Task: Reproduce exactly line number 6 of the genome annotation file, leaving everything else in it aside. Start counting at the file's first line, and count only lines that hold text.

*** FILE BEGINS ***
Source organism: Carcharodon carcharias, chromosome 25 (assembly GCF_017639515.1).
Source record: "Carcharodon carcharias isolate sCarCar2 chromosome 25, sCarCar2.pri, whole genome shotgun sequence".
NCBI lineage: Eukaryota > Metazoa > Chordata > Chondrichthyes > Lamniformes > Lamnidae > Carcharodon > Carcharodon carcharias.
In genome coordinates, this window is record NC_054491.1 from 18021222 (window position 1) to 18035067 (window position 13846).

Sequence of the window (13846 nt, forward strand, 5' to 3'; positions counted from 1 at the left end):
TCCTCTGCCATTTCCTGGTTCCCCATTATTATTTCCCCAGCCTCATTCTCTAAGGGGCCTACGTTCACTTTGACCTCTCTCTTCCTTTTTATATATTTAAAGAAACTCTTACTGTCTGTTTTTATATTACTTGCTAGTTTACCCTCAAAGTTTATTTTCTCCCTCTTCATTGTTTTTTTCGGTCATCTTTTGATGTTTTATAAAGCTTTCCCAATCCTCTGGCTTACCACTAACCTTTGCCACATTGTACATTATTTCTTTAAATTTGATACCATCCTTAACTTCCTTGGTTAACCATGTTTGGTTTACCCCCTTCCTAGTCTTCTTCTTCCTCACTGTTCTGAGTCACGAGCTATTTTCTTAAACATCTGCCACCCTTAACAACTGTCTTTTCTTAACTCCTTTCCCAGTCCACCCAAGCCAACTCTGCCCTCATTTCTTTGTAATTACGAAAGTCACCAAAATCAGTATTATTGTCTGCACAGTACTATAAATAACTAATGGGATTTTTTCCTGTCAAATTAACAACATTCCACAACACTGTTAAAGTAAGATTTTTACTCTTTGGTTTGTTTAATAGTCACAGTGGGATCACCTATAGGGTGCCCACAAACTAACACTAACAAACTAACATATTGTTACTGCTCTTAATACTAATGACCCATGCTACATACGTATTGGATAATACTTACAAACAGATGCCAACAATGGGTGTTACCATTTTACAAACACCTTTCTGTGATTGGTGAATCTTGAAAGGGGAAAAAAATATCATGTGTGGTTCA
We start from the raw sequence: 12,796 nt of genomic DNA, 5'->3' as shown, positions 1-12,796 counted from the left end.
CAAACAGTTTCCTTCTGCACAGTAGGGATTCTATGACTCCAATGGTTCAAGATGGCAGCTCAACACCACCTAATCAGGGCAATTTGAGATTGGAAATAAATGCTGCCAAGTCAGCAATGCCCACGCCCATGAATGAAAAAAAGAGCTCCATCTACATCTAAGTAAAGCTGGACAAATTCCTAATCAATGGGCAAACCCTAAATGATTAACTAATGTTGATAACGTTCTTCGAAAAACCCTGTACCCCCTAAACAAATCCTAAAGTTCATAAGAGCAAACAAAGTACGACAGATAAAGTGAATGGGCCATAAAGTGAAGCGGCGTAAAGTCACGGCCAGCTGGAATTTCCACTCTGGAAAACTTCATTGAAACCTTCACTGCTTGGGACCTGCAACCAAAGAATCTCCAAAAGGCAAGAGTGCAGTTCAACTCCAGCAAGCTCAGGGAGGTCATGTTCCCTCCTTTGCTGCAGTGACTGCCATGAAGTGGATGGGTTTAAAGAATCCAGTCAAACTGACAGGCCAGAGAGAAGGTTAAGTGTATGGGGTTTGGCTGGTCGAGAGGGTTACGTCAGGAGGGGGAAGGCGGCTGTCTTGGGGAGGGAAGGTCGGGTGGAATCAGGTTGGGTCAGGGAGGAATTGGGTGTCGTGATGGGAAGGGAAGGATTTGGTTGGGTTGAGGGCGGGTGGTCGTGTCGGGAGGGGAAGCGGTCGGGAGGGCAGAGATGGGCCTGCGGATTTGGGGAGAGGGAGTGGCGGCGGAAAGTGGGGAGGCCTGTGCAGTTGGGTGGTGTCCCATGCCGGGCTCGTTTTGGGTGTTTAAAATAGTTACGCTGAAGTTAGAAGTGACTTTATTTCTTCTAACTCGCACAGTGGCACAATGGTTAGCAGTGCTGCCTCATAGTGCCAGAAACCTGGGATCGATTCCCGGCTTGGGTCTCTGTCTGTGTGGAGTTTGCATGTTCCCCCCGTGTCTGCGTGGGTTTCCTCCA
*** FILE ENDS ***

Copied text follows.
TCCTCTGCCATTTCCTGGTTCCCCATTATTATTTCCCCAGCCTCATTCTCTAAGGGGCCTACGTTCACTTTGACCTCTCTCTTCCTTTTTATATATTTAAAGAAACTCTTACTGTCTGTTTTTATATTACTTGCTAGTTTACCCTCAAAGTTTATTTTCTCCCTCTTCATTGTTTTTTTCGGTCATCTTTTGATGTTTTATAAAGCTTTCCCAATCCTCTGGCTTACCACTAACCTTTGCCACATTGTACATTATTTCTTTAAATTTGATACCATCCTTAACTTCCTTGGTTAACCATGTTTGGTTTACCCCCTTCCTAGTCTTCTTCTTCCTCACTGTTCTGAGTCACGAGCTATTTTCTTAAACATCTGCCACCCTTAACAACTGTCTTTTCTTAACTCCTTTCCCAGTCCACCCAAGCCAACTCTGCCCTCATTTCTTTGTAATTACGAAAGTCACCAAAATCAGTATTATTGTCTGCACAGTACTATAAATAACTAATGGGATTTTTTCCTGTCAAATTAACAACATTCCACAACACTGTTAAAGTAAGATTTTTACTCTTTGGTTTGTTTAATAGTCACAGTGGGATCACCTATAGGGTGCCCACAAACTAACACTAACAAACTAACATATTGTTACTGCTCTTAATACTAATGACCCATGCTACATACGTATTGGATAATACTTACAAACAGATGCCAACAATGGGTGTTACCATTTTACAAACACCTTTCTGTGATTGGTGAATCTTGAAAGGGGAAAAAAATATCATGTGTGGTTCA